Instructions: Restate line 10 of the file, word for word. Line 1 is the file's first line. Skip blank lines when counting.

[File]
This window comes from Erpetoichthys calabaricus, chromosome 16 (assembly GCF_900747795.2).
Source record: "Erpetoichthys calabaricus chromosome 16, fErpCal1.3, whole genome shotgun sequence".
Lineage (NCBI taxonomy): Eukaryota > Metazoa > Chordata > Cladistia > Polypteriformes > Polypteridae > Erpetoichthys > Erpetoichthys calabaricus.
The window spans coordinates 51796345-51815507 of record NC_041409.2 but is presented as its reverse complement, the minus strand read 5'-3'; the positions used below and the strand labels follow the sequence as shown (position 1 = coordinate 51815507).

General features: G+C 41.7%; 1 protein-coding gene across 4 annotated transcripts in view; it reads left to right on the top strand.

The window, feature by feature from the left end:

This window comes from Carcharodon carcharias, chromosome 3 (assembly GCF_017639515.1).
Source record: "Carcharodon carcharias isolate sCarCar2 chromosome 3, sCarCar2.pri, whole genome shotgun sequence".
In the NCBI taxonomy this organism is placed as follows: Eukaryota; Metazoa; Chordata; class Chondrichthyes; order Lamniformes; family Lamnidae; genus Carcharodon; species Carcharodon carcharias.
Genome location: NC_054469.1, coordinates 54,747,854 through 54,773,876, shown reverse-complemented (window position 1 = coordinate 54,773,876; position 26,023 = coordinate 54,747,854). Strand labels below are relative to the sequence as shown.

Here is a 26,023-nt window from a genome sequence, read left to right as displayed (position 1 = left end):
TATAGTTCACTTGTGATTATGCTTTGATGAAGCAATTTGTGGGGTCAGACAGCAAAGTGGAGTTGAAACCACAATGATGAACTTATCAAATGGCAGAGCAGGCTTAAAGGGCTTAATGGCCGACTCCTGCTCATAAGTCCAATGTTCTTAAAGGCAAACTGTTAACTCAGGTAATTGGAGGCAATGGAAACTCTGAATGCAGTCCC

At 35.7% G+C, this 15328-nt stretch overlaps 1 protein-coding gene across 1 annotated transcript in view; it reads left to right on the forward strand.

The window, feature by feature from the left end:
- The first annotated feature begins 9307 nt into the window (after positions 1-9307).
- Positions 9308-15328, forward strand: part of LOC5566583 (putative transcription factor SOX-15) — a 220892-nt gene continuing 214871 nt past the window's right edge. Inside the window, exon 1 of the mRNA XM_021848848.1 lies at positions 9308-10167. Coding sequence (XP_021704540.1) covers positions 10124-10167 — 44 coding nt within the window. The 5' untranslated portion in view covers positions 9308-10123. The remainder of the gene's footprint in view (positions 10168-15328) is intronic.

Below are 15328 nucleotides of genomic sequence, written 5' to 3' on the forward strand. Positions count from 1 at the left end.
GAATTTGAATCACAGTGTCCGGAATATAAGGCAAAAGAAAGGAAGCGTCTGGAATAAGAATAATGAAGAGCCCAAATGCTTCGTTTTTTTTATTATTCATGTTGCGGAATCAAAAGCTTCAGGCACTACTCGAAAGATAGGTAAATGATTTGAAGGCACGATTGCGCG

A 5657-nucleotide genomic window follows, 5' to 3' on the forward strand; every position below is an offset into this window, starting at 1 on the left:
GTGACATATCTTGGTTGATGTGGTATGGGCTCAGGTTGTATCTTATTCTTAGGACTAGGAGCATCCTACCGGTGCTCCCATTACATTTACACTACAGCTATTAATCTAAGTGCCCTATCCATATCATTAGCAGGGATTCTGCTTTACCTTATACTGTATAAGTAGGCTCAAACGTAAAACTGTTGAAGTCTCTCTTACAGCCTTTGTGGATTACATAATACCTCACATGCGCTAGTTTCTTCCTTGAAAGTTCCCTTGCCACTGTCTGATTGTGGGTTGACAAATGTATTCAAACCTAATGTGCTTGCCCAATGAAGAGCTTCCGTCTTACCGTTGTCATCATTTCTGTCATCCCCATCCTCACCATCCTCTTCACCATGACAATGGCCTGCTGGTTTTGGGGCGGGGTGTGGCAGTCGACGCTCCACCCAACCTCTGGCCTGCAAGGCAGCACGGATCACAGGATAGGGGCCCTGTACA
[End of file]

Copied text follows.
Genome location: NC_054469.1, coordinates 54,747,854 through 54,773,876, shown reverse-complemented (window position 1 = coordinate 54,773,876; position 26,023 = coordinate 54,747,854). Strand labels below are relative to the sequence as shown.